So, what made me think I could win? What created that smug smile to my face as I made terrible move after terrible move? The Queen’s Gambit projects an allure of grandness and makes the audience strongly associate with a person and feeling. It takes our insecurities and turns them around through a relatable character who embodies everything we fear about ourselves and also everything we wish we were. I, like Beth and many others, am a competitive person. I get addicted to things a little too easily. I’ve been the kid who never quite fits in. Yet Beth, despite her flaws and perhaps because of a faulty plot, is a winner. She makes hitting rock bottom look glamorous as can be. Cinema is a type of propaganda; you, the viewer, are destined for greatness as well! You could be a prodigy too, but you just don’t know it yet. The American dream is accessible to YOU! We viewers become obliviously susceptible to a false relatability.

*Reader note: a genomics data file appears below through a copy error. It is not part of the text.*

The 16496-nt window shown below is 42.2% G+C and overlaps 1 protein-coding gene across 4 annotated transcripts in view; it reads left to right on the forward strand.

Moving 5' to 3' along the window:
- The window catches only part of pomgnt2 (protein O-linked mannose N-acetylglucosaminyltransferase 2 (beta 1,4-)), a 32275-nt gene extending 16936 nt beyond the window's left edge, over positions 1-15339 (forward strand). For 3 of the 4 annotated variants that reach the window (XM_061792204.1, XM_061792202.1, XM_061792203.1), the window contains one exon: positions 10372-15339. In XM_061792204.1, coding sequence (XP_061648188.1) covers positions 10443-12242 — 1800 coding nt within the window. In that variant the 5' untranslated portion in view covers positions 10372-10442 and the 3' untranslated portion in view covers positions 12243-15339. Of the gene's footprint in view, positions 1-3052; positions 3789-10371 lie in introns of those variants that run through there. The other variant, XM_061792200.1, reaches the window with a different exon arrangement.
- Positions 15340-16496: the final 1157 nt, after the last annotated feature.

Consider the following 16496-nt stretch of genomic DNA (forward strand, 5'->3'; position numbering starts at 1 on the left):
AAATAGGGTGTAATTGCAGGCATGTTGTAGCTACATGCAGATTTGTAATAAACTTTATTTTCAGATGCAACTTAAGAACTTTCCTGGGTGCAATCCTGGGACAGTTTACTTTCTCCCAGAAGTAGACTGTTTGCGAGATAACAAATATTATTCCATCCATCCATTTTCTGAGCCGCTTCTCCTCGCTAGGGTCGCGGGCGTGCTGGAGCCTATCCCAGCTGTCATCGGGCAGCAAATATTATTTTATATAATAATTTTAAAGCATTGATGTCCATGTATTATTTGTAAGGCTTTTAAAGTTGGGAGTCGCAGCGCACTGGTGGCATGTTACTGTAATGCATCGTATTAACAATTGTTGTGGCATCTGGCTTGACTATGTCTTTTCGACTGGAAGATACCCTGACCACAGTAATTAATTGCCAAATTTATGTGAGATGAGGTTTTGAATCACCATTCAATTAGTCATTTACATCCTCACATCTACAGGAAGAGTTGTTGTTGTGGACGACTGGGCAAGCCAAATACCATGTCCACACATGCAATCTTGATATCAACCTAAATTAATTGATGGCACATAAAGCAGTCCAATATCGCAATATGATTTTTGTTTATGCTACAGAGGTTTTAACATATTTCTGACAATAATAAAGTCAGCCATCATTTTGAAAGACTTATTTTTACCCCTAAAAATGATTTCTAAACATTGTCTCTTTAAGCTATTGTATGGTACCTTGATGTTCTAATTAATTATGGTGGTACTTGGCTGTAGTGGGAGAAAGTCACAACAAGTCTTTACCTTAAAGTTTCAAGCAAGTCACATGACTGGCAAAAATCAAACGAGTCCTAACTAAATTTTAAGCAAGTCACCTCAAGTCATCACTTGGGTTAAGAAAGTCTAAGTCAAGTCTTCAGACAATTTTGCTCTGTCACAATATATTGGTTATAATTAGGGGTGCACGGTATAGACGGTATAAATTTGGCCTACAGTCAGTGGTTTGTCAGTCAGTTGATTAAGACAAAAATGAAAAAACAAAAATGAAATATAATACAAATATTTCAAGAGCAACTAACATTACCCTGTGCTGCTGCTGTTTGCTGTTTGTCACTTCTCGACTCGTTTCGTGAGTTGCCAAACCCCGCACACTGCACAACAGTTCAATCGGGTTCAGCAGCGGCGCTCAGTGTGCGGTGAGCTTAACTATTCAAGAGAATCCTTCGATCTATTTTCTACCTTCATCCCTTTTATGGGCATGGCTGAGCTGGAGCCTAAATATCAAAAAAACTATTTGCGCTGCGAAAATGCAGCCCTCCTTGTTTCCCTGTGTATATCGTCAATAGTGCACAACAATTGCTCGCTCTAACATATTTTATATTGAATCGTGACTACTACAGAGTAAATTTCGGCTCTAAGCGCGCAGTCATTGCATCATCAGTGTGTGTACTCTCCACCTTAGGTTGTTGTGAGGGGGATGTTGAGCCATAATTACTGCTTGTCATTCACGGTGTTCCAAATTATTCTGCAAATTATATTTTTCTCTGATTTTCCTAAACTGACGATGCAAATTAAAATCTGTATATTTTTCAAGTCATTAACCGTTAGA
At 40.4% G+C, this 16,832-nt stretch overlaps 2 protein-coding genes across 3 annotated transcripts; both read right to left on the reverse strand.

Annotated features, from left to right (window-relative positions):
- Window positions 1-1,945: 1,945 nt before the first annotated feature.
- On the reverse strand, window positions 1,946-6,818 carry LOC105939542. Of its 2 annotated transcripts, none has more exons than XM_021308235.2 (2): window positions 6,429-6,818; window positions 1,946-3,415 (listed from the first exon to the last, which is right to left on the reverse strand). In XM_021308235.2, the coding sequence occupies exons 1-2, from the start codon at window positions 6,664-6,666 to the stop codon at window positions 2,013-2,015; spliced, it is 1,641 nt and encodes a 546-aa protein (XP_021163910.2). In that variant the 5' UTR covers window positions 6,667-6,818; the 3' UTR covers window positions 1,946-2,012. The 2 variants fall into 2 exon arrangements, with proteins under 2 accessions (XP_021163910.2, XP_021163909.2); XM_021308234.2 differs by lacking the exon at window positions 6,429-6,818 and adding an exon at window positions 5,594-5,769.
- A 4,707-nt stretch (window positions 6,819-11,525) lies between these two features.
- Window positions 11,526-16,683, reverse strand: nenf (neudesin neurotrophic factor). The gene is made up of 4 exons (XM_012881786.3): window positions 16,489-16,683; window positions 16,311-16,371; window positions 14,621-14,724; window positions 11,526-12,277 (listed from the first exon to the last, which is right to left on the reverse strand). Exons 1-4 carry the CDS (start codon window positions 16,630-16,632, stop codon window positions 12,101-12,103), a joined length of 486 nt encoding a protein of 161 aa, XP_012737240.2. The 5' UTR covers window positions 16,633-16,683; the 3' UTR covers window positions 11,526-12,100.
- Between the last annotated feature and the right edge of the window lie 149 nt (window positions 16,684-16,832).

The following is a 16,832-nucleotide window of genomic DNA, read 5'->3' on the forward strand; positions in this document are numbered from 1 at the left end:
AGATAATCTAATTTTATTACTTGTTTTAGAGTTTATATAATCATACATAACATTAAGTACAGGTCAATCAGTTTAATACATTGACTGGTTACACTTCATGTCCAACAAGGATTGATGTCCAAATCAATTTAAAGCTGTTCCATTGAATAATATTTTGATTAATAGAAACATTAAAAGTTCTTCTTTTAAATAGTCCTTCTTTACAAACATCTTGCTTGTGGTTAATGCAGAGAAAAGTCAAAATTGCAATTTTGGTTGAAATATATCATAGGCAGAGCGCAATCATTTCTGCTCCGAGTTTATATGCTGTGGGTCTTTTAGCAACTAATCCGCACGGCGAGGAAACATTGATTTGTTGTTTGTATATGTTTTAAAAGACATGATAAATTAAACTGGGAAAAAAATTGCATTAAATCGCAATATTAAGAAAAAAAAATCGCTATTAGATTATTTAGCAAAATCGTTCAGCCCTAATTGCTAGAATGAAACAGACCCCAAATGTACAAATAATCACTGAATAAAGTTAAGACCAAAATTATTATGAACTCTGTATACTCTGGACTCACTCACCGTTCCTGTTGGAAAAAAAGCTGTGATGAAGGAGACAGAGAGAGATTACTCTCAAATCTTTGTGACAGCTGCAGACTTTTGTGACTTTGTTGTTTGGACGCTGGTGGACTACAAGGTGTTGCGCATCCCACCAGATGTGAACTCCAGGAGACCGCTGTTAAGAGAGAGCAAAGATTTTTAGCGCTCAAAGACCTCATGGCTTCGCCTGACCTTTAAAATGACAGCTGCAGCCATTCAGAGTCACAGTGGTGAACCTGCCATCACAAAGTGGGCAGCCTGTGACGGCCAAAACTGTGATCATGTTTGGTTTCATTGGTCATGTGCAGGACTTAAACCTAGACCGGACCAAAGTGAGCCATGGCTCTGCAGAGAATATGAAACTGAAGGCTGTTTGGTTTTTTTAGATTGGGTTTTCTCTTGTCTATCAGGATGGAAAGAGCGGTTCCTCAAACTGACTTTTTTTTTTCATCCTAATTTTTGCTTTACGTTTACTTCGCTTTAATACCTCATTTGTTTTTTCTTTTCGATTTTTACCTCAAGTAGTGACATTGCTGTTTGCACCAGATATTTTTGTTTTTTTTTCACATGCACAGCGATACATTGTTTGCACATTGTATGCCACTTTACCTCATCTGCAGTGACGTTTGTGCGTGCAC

But the magic for me in The Queen’s Gambit comes not from the glorious “main character” scenes of Beth’s victories as a chess prodigy but instead in the small moments that honor the ordinary person. What I also love about art and literature is that they bring out the humanity that unites us, flaws and all. I love the scenes with people doing things simply because they love them, even if it will never make them famous or they will never be the best. By including these, the series contradicts its grand characterizations and perhaps rescues itself.